are concatenated with spaces before being parsed.

 

EXAMPLES

       To print all packets arriving at or departing from sundown:

              tcpdump host sundown

 

       To print traffic between helios and either hot or ace:

              tcpdump host helios and /( hot or ace /)

 

       To print all IP packets between ace and any host except helios:

              tcpdump ip host ace and not helios

 

       To print all traffic between local hosts and hosts at Berkeley:

              tcpdump net ucb-ether

 

       To  print  all  ftp  traffic through internet gateway snup: (note that the

       expression is quoted to prevent  the  shell  from  (mis-)interpreting  the

       parentheses):

              tcpdump 'gateway snup and (port ftp or ftp-data)'

 

       To print traffic neither sourced from nor destined for local hosts (if you

       gateway to one other net, this stuff should never make it onto your  local

       net).

              tcpdump ip and not net localnet

 

       To  print  the start and end packets (the SYN and FIN packets) of each TCP

       conversation that involves a non-local host.

              tcpdump 'tcp[13] & 3 != 0 and not src and dst net localnet'

 

       To print IP packets longer than 576 bytes sent through gateway snup:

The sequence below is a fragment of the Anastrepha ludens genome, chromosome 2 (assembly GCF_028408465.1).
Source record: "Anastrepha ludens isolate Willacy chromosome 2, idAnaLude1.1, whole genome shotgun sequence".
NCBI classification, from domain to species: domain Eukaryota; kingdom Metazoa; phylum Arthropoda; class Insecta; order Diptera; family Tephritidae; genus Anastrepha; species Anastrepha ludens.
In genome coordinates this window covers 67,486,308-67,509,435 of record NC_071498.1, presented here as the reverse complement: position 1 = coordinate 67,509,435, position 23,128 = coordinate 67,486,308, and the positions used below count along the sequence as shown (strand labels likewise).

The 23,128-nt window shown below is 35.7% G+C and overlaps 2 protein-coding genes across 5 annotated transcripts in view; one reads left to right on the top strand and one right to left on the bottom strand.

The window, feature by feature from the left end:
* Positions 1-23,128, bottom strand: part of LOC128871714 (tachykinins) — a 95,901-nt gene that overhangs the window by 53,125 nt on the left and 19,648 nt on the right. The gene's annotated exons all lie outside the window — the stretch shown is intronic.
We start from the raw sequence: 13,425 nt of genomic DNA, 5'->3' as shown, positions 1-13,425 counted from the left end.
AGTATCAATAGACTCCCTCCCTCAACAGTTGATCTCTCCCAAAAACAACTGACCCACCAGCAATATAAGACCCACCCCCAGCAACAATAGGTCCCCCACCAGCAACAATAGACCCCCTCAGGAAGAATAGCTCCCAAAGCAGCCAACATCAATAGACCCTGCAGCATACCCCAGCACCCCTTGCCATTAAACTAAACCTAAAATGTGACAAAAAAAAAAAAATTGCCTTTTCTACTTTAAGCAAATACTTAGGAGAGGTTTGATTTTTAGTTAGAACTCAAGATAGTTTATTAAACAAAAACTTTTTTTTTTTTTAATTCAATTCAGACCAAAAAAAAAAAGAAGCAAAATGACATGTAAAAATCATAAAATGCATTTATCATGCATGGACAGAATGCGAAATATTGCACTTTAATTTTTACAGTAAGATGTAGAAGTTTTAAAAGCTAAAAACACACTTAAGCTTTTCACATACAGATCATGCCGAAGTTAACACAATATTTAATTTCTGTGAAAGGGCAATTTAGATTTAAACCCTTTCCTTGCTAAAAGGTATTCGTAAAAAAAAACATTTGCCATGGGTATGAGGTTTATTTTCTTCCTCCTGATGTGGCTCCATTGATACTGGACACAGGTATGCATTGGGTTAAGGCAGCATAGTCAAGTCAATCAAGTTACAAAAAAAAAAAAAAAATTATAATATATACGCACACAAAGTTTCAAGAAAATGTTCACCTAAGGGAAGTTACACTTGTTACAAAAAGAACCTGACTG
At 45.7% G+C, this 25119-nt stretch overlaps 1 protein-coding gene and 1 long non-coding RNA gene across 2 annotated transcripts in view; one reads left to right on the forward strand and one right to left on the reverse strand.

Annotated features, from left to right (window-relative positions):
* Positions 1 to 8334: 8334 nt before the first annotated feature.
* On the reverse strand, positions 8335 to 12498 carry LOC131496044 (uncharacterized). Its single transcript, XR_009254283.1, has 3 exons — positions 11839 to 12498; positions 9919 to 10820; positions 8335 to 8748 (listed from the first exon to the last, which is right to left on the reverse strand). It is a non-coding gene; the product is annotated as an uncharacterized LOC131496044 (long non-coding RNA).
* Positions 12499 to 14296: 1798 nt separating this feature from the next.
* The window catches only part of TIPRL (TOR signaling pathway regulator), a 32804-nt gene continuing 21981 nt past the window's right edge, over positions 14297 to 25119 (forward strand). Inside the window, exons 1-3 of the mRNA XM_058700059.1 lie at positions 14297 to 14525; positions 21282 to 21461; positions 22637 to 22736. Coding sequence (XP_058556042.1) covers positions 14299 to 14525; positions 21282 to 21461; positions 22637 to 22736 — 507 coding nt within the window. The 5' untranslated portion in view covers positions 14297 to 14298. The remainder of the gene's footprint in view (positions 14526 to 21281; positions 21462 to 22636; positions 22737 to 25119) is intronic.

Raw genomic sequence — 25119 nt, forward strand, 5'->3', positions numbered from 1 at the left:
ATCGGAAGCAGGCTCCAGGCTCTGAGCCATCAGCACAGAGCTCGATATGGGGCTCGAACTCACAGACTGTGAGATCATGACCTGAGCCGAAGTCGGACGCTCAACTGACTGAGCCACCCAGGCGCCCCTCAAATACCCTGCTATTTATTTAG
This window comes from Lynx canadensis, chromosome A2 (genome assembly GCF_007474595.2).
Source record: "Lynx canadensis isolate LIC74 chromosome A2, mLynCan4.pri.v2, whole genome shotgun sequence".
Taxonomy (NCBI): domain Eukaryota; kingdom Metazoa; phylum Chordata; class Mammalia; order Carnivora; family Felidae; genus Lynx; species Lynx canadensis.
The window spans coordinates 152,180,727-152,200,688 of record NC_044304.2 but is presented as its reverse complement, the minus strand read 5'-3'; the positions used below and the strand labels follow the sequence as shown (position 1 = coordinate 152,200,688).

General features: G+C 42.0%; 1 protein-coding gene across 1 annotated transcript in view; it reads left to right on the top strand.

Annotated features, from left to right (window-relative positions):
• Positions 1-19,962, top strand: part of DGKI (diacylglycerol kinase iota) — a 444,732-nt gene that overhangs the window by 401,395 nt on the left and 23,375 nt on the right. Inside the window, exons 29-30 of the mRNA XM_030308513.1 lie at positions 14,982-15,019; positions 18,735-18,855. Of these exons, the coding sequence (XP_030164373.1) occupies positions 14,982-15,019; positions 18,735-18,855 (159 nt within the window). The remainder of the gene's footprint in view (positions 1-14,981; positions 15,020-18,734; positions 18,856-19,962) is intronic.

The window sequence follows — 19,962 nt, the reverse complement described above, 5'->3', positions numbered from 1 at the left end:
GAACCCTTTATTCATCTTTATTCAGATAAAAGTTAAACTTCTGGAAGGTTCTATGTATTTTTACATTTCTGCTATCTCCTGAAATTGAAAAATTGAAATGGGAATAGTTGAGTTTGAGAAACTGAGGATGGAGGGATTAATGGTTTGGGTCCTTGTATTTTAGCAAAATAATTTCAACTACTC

tcpdump 'gateway snup and ip[2:2] > 576'

 

       To print IP broadcast or multicast packets that were not sent via ethernet

       broadcast or multicast:

              tcpdump 'ether[0] & 1 = 0 and ip[16] >= 224'

 

       To  print  all  ICMP packets that are not echo requests/replies (i.e., not

       ping packets):

              tcpdump 'icmp[0] != 8 and icmp[0] != 0"

 

Ok, so that is a lot of info (and probably more than we need) but it gives us a starting point. Lets give it a shot... on my network I have a linux box and a windoze machine connected to a non switched hub. Therefore, if I place my ethernet card in promiscuous mode on my linux machine I should be able to see all traffic going to (and coming from) my windows machine. Lets see if the examples from the man page will work if directly fed to pcap_compile..